Several components of modern cars are designed to draw some current when the car is off, such as radio presets, the clock and the engine computer’s internal memory. All combined these elements should not draw more than 50 milliamps and cause no issue with the vehicle’s battery. However, if you keep encountering a dead battery but the engine runs fine after it’s charged, a charging-system voltage test shows no problem with the alternator and no electrical issue can be found, then the vehicle has parasitic battery drain. The ASE-certified mechanics at Best Auto Repair in Longmont can quickly diagnosis what is causing your parasitic car battery drain so you won’t have to deal with the hassle of a recurring dead battery!
Most Common Sources of Parasitic Car Battery Drain
- Lights- in the glovebox or trunk
- Alarms– According to Popular Mechanics, “Aftermarket alarms are notorious for sucking healthy, fully charged batteries dry within a few days. If you have any non-factory alarms, it’s the first thing you should check.”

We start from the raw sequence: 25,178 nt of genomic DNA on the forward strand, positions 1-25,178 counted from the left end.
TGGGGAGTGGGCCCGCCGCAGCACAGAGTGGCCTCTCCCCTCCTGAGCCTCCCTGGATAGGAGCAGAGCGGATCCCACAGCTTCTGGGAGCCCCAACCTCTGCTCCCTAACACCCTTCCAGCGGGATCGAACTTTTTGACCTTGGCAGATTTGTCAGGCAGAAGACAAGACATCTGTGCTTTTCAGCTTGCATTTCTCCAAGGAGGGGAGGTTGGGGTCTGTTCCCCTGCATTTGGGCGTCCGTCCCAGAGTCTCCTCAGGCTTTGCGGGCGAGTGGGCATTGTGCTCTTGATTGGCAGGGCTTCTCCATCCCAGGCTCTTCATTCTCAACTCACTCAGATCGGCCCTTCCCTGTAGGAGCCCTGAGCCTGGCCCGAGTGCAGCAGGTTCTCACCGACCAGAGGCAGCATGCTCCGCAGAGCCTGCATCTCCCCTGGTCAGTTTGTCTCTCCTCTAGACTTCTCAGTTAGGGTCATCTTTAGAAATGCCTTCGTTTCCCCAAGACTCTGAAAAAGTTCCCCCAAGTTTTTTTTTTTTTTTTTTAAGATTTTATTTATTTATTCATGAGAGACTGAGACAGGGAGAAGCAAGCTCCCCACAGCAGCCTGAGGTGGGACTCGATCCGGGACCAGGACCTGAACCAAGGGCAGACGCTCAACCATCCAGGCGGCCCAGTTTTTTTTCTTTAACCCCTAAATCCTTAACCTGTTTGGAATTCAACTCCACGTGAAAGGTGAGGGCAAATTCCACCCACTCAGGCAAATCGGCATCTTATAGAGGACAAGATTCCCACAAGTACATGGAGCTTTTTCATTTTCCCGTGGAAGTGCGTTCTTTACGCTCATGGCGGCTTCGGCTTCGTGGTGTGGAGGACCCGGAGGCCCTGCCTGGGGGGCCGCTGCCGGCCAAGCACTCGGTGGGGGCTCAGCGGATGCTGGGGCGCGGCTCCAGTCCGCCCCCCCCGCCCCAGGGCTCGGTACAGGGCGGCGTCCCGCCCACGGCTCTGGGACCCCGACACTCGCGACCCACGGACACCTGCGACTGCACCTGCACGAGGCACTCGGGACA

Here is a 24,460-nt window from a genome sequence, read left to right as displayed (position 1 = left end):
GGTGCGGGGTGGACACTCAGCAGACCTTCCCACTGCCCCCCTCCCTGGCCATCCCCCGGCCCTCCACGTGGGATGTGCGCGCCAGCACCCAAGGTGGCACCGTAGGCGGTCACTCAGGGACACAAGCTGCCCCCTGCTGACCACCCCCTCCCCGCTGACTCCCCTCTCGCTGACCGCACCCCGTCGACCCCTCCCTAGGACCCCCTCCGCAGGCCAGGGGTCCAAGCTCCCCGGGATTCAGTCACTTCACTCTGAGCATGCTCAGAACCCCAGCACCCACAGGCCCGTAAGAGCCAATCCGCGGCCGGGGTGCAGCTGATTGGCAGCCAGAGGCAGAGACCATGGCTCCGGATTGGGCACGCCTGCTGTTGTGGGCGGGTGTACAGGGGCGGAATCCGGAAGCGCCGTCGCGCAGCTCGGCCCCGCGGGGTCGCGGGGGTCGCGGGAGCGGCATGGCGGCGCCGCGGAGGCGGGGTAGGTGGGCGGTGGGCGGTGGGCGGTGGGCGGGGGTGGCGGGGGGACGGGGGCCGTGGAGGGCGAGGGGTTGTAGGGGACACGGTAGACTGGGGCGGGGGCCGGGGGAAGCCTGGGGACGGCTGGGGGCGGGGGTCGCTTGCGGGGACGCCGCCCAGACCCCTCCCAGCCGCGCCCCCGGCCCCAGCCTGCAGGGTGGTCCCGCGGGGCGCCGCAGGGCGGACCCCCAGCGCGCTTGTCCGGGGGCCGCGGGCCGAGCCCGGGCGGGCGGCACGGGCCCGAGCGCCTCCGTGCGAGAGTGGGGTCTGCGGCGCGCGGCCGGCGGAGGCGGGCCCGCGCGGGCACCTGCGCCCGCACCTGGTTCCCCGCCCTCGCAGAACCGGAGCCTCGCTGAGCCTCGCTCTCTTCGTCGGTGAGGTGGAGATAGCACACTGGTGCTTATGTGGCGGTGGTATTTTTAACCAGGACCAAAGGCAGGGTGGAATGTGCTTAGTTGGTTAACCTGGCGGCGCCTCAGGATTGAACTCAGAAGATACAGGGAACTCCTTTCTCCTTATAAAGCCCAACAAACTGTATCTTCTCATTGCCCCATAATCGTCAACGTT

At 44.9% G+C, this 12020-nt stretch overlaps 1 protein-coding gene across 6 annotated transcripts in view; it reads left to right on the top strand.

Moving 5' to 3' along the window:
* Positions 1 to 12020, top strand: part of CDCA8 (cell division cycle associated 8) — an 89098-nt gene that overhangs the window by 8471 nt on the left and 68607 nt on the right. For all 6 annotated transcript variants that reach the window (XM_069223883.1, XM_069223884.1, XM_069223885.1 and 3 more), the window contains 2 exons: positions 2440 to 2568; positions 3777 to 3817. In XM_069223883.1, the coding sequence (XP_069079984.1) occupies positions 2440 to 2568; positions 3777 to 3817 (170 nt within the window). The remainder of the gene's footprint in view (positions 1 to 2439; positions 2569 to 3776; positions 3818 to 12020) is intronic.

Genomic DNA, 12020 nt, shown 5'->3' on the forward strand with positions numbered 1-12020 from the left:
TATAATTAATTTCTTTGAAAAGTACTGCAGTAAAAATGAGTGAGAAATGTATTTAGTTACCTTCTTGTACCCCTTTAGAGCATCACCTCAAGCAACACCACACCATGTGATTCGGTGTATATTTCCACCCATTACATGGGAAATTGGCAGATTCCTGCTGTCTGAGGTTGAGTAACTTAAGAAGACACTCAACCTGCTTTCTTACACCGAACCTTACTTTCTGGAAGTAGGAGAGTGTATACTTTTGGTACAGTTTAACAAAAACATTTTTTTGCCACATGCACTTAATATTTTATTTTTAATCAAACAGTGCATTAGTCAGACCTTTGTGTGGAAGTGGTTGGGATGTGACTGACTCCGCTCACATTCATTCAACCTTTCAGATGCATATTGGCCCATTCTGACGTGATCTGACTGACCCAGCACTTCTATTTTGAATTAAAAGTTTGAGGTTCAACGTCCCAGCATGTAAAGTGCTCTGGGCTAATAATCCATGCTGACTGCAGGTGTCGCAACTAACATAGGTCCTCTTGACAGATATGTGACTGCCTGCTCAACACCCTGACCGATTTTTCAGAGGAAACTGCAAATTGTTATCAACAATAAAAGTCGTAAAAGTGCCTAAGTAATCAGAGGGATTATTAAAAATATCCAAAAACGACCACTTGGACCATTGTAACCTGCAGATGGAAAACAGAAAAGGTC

- Stereos– Although designed to go into a standby mode that draws only a couple milliamps, several hundred milliamps can be drawn if the DIP switches are improperly set.
- Proximity Keys– The convenience of not having to dig out your key to unlock or start your car can become a major inconvenience if it drains your battery. The job of your proximity key’s radio receiver is to check for a match everytime it gets a signal at it’s frequency- this can result in a dead battery if parked for an extended time in an area where many other keys pass by.
- Electronics plugged into the lighter– Cellphone chargers, GPS units and other cords that plug into your car’s power should not draw more than a few milliamps when the device is not connected.
If you’re not sure why your car’s battery keeps dying, bring your it in to Best Auto Repair of Longmont for a quick check for parasitic battery drain and get your vehicle starting reliably again!